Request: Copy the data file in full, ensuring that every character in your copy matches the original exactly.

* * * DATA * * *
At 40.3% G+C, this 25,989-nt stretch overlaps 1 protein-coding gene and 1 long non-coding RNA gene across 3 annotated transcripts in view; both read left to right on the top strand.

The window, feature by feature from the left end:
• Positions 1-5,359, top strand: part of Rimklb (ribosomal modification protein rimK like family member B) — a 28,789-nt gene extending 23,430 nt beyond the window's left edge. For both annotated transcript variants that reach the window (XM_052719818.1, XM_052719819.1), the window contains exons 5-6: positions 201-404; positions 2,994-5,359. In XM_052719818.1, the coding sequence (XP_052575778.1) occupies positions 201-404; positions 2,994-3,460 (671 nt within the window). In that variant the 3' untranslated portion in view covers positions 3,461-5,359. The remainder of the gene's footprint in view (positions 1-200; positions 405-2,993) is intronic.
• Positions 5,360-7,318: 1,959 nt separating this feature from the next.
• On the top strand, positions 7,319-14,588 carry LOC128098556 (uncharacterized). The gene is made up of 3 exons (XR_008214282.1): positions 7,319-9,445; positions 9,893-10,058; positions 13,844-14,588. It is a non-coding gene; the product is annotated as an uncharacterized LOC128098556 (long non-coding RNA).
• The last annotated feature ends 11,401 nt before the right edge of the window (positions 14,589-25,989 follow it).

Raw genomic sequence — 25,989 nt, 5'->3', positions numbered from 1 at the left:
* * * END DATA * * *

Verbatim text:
At 40.3% G+C, this 25,989-nt stretch overlaps 1 protein-coding gene and 1 long non-coding RNA gene across 3 annotated transcripts in view; both read left to right on the top strand.

The window, feature by feature from the left end:
• Positions 1-5,359, top strand: part of Rimklb (ribosomal modification protein rimK like family member B) — a 28,789-nt gene extending 23,430 nt beyond the window's left edge. For both annotated transcript variants that reach the window (XM_052719818.1, XM_052719819.1), the window contains exons 5-6: positions 201-404; positions 2,994-5,359. In XM_052719818.1, the coding sequence (XP_052575778.1) occupies positions 201-404; positions 2,994-3,460 (671 nt within the window). In that variant the 3' untranslated portion in view covers positions 3,461-5,359. The remainder of the gene's footprint in view (positions 1-200; positions 405-2,993) is intronic.
• Positions 5,360-7,318: 1,959 nt separating this feature from the next.
• On the top strand, positions 7,319-14,588 carry LOC128098556 (uncharacterized). The gene is made up of 3 exons (XR_008214282.1): positions 7,319-9,445; positions 9,893-10,058; positions 13,844-14,588. It is a non-coding gene; the product is annotated as an uncharacterized LOC128098556 (long non-coding RNA).
• The last annotated feature ends 11,401 nt before the right edge of the window (positions 14,589-25,989 follow it).

Raw genomic sequence — 25,989 nt, 5'->3', positions numbered from 1 at the left: